LOUISVILLE, Ky. (AP) — Kentucky's bitter race for governor went into overtime Wednesday as Democrat Andy Beshear declared victory while Republican Gov. Matt Bevin, a close ally of President Donald Trump, refused to concede with results showing he trailed by a few thousand votes.
With 100% of precincts reporting, Beshear — the state's attorney general and the son of Kentucky's last Democratic governor, Steve Beshear — had a lead of 5,333 votes out of more than 1.4 million counted, or a margin of less than 0.4 percentage points. The Associated Press has not declared a winner.
In competing speeches late Tuesday, Beshear claimed victory while Bevin refused to concede.
"My expectation is that he (Bevin) will honor the election that was held tonight," Beshear said. "That he will help us make this transition. And I'll tell you what, we will be ready for that first day in office, and I look forward to it."
Kentucky inaugurates its governors in the December following an election.
Bevin, meanwhile, called the contest a "close, close race" and said he wasn't conceding "by any stretch."
"We want the process to be followed, and there is a process," he said.
Bevin won the 2015 GOP primary for governor by just 83 votes, noting wryly Tuesday night: "Would it be a Bevin race if it wasn't a squeaker?"
The margin is much larger this time. Bevin hinted there might be "irregularities" to look into but didn't offer specifics. His campaign didn't immediately respond to an email seeking an explanation.
Kentucky has no mandatory recount law. Bevin may request counties recanvass their results — not a recount, but rather a check of the vote count to ensure the results were added correctly. Bevin would need to seek and win a court's approval for a recount.
"The margin is large enough to not have a reasonable expectation that it can be closed with anything outstanding," Kentucky Secretary of State Alison Lundergan Grimes' office said in a statement. "The process laid out by the law will be followed and all candidates do have a recourse to review or challenge their results."
Grimes, a Democrat, has overseen 20-plus recanvasses during her two terms as secretary of state, her office said. The results never changed significantly enough to flip the outcome of a race, it said.
While Bevin wasn't throwing in the towel, some prominent Kentucky Republicans were conceding that Beshear won.
Republican strategist Scott Jennings referred to Beshear as Kentucky's next governor, wishing him "godspeed" and saying he "ran a good race" in a social media post.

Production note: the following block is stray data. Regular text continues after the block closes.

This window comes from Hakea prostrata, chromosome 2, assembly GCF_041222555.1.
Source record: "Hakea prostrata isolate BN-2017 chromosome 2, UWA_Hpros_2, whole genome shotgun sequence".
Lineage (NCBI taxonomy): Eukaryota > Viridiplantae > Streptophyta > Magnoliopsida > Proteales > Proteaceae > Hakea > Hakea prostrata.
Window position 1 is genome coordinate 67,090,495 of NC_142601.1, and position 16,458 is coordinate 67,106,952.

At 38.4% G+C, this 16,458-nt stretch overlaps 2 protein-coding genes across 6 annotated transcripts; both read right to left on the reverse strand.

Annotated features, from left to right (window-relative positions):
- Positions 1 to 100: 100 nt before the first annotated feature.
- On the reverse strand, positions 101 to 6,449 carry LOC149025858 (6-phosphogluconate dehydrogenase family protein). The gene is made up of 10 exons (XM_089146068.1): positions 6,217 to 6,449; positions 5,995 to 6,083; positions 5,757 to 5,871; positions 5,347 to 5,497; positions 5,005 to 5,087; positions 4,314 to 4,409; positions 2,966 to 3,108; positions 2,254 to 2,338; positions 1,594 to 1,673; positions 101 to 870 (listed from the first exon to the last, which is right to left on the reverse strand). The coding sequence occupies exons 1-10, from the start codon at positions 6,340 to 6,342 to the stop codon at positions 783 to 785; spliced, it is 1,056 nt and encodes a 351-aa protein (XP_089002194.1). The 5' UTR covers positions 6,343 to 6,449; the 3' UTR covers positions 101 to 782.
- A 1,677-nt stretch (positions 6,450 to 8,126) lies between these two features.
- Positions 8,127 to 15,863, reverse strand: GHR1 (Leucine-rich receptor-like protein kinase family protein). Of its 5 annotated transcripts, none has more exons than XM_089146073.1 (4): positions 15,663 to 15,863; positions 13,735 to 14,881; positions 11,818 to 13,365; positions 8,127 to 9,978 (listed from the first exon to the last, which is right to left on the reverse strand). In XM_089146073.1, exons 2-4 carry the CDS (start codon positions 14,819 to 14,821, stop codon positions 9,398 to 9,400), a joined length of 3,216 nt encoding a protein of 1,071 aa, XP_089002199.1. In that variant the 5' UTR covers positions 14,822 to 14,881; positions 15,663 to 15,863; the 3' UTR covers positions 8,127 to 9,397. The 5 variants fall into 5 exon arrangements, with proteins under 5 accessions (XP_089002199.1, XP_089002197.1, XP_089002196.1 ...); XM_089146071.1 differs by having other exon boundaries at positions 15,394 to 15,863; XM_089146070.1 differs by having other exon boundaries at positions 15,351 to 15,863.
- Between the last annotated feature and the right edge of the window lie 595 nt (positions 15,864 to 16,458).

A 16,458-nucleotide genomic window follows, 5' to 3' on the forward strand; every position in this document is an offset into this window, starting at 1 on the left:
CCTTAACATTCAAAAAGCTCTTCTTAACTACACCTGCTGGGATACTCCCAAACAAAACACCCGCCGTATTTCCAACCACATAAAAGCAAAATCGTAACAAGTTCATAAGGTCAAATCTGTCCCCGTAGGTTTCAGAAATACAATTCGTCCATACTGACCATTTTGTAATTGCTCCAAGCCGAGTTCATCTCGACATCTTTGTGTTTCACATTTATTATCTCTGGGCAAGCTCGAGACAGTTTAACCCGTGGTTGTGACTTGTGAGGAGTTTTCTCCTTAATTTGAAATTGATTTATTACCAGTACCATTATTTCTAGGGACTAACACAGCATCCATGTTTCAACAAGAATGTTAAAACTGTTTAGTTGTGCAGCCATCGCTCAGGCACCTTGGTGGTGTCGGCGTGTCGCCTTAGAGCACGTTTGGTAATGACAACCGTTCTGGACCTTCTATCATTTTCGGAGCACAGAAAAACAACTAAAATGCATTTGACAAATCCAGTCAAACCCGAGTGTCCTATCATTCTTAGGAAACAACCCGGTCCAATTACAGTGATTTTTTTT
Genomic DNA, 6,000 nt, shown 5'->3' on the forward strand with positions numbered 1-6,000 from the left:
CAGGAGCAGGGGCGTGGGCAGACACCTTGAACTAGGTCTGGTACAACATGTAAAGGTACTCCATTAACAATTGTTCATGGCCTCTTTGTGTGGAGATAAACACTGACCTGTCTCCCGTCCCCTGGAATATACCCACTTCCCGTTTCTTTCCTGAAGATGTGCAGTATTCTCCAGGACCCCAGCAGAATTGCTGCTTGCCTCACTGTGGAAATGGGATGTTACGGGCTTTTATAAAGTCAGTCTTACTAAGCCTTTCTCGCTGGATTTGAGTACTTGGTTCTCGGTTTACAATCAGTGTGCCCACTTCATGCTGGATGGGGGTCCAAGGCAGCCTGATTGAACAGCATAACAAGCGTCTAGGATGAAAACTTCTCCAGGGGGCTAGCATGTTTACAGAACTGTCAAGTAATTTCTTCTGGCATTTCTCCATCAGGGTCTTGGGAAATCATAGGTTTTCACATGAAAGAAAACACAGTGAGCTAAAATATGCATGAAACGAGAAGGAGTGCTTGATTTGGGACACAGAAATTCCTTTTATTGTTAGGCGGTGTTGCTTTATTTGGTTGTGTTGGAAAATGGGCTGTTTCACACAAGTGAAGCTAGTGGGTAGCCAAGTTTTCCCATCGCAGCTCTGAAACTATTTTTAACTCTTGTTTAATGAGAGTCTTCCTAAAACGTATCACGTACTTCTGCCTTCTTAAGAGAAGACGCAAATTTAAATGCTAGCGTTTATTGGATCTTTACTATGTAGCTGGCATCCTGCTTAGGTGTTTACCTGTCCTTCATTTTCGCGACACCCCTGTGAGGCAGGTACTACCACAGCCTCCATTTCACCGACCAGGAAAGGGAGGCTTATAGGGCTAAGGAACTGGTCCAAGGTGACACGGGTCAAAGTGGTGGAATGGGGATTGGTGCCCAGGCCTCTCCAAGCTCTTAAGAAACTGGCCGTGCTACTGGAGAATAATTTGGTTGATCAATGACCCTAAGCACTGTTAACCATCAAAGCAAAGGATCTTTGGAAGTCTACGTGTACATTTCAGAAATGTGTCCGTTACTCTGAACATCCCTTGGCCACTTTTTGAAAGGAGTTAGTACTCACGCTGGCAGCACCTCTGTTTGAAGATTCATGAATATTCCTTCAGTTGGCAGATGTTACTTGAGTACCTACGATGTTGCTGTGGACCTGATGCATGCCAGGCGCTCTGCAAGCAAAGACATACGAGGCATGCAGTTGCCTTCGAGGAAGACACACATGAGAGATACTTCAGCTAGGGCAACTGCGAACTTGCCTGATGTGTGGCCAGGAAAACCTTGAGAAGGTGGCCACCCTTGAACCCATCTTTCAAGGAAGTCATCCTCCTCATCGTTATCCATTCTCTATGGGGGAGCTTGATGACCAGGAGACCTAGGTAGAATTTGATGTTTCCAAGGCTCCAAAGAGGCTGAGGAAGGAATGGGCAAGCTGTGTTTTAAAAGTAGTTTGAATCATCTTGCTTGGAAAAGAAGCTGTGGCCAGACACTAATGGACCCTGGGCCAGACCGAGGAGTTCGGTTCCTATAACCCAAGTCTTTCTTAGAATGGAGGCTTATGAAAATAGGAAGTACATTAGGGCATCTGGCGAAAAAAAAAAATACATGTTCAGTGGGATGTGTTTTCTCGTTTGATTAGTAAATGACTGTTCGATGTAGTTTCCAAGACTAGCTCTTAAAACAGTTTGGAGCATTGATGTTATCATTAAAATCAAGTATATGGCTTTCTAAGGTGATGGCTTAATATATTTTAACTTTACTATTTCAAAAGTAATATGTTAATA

Also on social media, GOP state Rep. Jason Nemes said: "Governor-elect Beshear is entitled to the democratic legitimacy that comes with loser's consent. So let's go through the process honorably and expeditiously and give it to him."
The final hours of campaigning were dominated by Bevin's endorsement from Trump.
Trump had loomed large in the race as Bevin stressed his alliance with the Republican president in TV ads, tweets and speeches. Trump carried Kentucky by a landslide in winning the presidency in 2016 and remains popular in the state. The president took center stage in the campaign with an election eve rally to energize his supporters for his fellow Republican.
But the combative Bevin struggled to overcome a series of self-inflicted wounds, highlighted by a running feud with teachers who opposed his efforts to revamp the state's woefully underfunded public pension systems.
Bevin lagged well behind the vote totals for the rest of the GOP slate for statewide offices. Republican candidates swept Kentucky's races for attorney general, secretary of state, auditor, treasurer and agriculture commissioner.
Trump took credit Wednesday for the near sweep, tweeting, "Our big Kentucky Rally on Monday night had a massive impact on all of the races. He claimed that Bevin "picked up at least 15 points in last days, but perhaps not enough (Fake News will blame Trump!)."
Beshear dominated urban areas in Louisville and Lexington and won some traditionally Republican suburban counties in the state's northernmost tip, just south of Cincinnati, to offset Bevin's strength in rural areas. Beshear also made inroads in eastern Kentucky, winning several counties in a region where Trump is highly popular.
While Beshear looks to quickly pivot to governing, he'll confront a dominant GOP. Republicans hold overwhelming majorities in the state legislature.
Beshear maintained his focus throughout the race on "kitchen table" issues like health care and education to blunt Bevin's efforts to hitch himself to Trump and nationalize the race.
On health care, Beshear could have an immediate impact by backing away from a Bevin proposal to attach work requirements to Medicaid benefits received under the Affordable Care Act. Bevin's plan for some "able-bodied" recipients has been challenged in court and is yet to be enacted, and Beshear has vowed to rescind it.
Beshear also has said he wants to legalize casino gambling and use that revenue to support public pensions. Some Republican lawmakers campaigning for Bevin vowed to reject that idea if it came before them.
Beshear also exploited Bevin's feud with teachers over pensions and education issues, repeatedly referring to Bevin as a bully.
Beshear said Tuesday night that teachers shared in his victory.
"To our educators, your courage to stand up and fight against all the bullying and name calling helped galvanize our entire state," Beshear said.
Beshear proposed a $2,000 across-the-board pay raise for public school teachers and vowed to submit "an education-first budget" to lawmakers.
Associated Press writer Jonathan Mattise contributed to this report from Bowling Green, Kentucky.